While many have high skill levels, we know they will need digital skills, essential or soft skills training, and some English language support. Soft skills are just as important as “hard” technical skills in hiring. Employers should be upfront and explicit about the soft skills that are valued in the hiring process and workforce, and support soft skill training programs.  Many Afghan SIVs and other new arrivals speak English and are digitally literate, but not all are digitally fluent. This highlights an opportunity for employers, government programs, and nonprofits to provide more support to ensure success. ITPs  are driven and loyal. Ninety percent of UpGlo program participants, including SIVs, are retained one year after hire into internships or full-time employment.

What Employers Can Do

HIRE. Build special hiring initiatives and be open to different hiring processes such as paid job shadowing, returnships and apprenticeships that give new arrivals U.S. workforce experience and a chance to prove themselves. This could include special assistance for Afghan refugees/SIVs in the hiring process and HR training on what recruiters can expect.

INTERNSHIPS/RETURNSHIPS. Offer paid, short-term professional opportunities that allow the company to get familiar with job seekers, and allow job seekers to gain exposure to U.S. workplace cultures. This opportunity helps build adaptive-skills and U.S. industry experience for their résumés. See examples below

TRAINING. If your company offers a training that helps open up career pathways in a particular industry (i.e. Google and Google Python), make that training available to job  seekers through our skilling offerings, prioritizing access to Afghan/SIV immigrants first.

MENTORSHIPS/VOLUNTEERISM. Commit company employees to mentor Afghan refugees through this transition, and into gainful employment. Culturally attuned corporate volunteers are critical to job training and successful workforce and societal integration. For Afghan SIVs, key allies include veteran groups who have experience with and deep care for this community. Upwardly Global’s volunteer programs have created a pool of thousands of individuals within companies we work with who are internal advocates and external mentors to newcomers in their companies.

WIDESPREAD INTEGRATION AND TOP LEVEL COMMITMENT. Companies aren’t typically set up to ensure Diversity, Equity, and Inclusion (DEI) objectives and practices are owned and implemented widely across the whole organization.There could be a tendency to view DEI as the responsibility of HR, or a specialist team, rather than integrating these principles into wider business management. It is vital for immigrants and refugees to have allies within companies at all levels. Leadership buy-in and tangible commitments –like those of Accenture’s leaders –must be balanced with implementation level buy-in to successfully move the bar on immigrant and refugee hiring.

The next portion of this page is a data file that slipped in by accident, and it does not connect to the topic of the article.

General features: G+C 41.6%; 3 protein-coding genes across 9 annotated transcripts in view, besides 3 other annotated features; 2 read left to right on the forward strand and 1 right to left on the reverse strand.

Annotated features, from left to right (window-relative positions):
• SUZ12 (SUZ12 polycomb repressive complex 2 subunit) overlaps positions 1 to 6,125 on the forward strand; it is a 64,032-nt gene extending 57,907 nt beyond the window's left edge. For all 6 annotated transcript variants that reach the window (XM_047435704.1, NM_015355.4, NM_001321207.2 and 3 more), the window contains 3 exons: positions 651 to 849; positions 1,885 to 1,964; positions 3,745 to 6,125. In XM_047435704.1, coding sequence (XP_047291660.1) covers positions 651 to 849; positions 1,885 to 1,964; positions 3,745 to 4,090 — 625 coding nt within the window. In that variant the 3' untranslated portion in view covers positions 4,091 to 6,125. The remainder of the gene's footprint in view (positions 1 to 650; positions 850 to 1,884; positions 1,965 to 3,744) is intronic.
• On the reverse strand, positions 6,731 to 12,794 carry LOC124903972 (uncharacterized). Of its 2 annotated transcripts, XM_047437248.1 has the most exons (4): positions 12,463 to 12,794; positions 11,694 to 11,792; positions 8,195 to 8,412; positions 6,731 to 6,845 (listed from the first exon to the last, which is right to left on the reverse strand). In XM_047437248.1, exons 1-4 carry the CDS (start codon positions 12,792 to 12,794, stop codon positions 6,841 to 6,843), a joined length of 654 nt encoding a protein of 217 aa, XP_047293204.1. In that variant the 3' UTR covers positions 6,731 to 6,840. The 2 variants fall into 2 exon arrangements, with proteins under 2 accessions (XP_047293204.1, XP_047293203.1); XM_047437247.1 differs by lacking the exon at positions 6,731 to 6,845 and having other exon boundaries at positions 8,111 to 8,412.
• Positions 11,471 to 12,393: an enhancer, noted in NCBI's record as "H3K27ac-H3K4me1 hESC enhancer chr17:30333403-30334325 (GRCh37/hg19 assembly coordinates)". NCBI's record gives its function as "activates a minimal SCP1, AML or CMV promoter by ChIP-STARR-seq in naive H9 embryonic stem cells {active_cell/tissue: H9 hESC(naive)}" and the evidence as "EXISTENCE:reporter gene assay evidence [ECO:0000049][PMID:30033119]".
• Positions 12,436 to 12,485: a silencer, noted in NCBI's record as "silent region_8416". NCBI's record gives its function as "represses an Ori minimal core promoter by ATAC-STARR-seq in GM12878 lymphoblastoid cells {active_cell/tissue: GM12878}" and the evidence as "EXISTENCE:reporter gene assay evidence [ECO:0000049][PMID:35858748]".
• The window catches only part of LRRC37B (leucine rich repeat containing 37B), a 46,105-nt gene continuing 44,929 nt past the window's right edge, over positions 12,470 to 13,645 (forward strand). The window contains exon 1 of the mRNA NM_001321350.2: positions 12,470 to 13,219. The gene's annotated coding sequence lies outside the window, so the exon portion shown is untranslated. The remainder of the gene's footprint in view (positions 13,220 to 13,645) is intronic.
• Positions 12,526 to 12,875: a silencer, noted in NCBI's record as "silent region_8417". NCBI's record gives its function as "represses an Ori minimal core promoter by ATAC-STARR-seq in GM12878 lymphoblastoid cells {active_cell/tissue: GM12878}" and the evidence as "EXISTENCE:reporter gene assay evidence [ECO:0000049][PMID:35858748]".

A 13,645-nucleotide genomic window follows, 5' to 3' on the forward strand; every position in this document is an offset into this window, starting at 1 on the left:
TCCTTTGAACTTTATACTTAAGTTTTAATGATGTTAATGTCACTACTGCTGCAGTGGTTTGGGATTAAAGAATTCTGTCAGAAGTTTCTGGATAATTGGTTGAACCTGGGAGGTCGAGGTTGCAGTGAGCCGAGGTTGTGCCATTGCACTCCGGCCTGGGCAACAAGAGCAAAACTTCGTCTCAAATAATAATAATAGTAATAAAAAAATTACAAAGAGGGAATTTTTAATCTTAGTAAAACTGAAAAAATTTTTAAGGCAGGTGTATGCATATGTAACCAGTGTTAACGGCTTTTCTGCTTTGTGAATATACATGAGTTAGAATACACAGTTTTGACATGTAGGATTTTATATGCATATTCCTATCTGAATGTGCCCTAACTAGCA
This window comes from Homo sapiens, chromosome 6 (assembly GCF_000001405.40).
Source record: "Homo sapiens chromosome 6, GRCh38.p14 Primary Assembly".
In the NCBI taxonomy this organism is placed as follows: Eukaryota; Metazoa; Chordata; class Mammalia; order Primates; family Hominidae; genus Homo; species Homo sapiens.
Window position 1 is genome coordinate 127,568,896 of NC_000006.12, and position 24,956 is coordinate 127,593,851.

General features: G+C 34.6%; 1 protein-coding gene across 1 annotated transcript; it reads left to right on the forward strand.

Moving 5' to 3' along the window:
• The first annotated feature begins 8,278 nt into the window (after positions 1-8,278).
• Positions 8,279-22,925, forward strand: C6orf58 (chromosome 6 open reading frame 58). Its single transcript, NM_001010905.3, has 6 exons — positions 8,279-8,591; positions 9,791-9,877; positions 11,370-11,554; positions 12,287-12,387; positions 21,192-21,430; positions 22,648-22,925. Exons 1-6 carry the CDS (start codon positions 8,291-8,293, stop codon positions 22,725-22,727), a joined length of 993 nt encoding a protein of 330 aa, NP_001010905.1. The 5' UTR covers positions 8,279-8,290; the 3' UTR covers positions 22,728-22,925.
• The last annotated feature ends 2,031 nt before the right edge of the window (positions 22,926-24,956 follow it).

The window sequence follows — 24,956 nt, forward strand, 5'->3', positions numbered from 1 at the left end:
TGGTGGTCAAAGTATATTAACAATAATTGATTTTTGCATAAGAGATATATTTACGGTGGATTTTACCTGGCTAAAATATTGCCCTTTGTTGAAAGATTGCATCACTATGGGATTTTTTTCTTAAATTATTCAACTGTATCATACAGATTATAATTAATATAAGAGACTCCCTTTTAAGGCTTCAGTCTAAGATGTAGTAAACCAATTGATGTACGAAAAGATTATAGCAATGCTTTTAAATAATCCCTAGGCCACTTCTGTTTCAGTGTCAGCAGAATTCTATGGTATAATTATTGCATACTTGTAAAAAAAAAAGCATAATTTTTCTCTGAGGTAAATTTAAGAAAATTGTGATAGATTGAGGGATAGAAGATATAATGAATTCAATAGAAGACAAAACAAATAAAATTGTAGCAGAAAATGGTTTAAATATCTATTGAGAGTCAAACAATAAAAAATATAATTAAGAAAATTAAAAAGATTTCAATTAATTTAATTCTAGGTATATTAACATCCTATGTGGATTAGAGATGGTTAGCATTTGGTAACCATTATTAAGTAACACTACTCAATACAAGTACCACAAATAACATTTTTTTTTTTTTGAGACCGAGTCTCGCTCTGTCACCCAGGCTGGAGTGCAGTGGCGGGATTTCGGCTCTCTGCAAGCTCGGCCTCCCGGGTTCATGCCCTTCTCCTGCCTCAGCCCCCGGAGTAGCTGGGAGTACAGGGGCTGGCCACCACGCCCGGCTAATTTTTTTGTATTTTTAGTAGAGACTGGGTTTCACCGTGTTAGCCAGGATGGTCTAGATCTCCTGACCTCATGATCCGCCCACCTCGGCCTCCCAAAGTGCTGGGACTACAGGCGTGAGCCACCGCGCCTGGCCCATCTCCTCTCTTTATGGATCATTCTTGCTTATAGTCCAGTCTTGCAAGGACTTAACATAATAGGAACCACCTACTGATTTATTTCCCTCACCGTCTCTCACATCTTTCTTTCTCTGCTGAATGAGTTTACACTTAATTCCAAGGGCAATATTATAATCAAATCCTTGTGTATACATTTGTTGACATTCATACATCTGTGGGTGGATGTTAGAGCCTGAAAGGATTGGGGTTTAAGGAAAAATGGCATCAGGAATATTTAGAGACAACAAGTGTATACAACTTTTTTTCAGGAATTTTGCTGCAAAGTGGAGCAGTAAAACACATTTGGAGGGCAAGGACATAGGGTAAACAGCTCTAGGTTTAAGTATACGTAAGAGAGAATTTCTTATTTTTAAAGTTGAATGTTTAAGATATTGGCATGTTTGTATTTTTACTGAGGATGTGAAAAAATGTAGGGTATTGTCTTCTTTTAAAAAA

BRANDING/MESSAGING. Use your channels and leadership to speak out on the value of these new arrivals to our economy and communities, and encourage peers in the industry to do so as well.

DONATE. Support UpGlo’s Afghan crisis response efforts. Click here to learn more or contact us.

Upwardly Global Partners and Collaborators Leading the Way 

In response to the emerging humanitarian crisis, we convened our DEI Employer Working Group of nearly 60 employers for an emergency briefing to orient the private sector to the dire situation in Afghanistan, what to expect on American soil, and how employers have the unique ability to activate their resources and open their pipelines to this population.

The response from the companies was great, and we are now actively engaging over 35 corporations to explore ways to support Afghan arrivals — including co-designing special hiring, training, mentorship/volunteering, and intern/return-ships initiatives. We are encouraged by the efforts of many of our employer partners to take action — such as swiftly adapting veteran hiring models to include this incoming population. We’d like to highlight some leading examples and models led by some of our new and longstanding UpGlo employer partners to transform the lives of Afghan newcomers and the broader immigrant and refugee community.

Leading Practices

Amazon Military Affairs

UpGlo is working with Amazon’s Veteran Recruiting team on an upcoming special three-part initiative in which we will be addressing barriers and challenges both for UpGlo jobseekers, and Amazon recruiting teams. Amazon will be sharing vital information with Upwardly Global’s job coaches on how to best support UpGlo’s SIV jobseekers, and those who served alongside our military, in finding, applying, and interviewing for Amazon jobs. UpGlo, in turn, will be sharing key information with Amazon recruiters on what to expect when screening, interviewing, and hiring SIV and refugee jobseekers. This initiative will culminate with a special event in October 2021, during which Amazon’s veteran recruiters will be meeting directly with UpGlo SIV and refugee jobseekers for an information session about their open roles and recruitment process.

Amazon Returnship Program

The Amazon Returnship Program was designed with a “life happens” approach to support returners who might have left the workforce due to Covid-19, family circumstances, or relocation to a new country. This 16-week paid initiative provides a structured environment through which returners receive work assignments that help them reintegrate into the workforce and acclimate to Amazon’s peculiar ways. Subject to performance and feedback throughout the returnship program, qualified candidates may be offered full-time employment at Amazon. UpGlo is organizing a special hiring initiative event in October with Amazon returnship recruiters where we will bring together a select cohort of UpGlo candidates with Amazon recruiters for the open role of Business Analyst.


Upwardly Global has implemented a “deep digital skilling” model with support from to make the Google Career Certificates more effective for our population of immigrant and refugee professionals (measured by increased program completion and time to completion, as well as enhanced quality of experience, and stronger placement outcomes).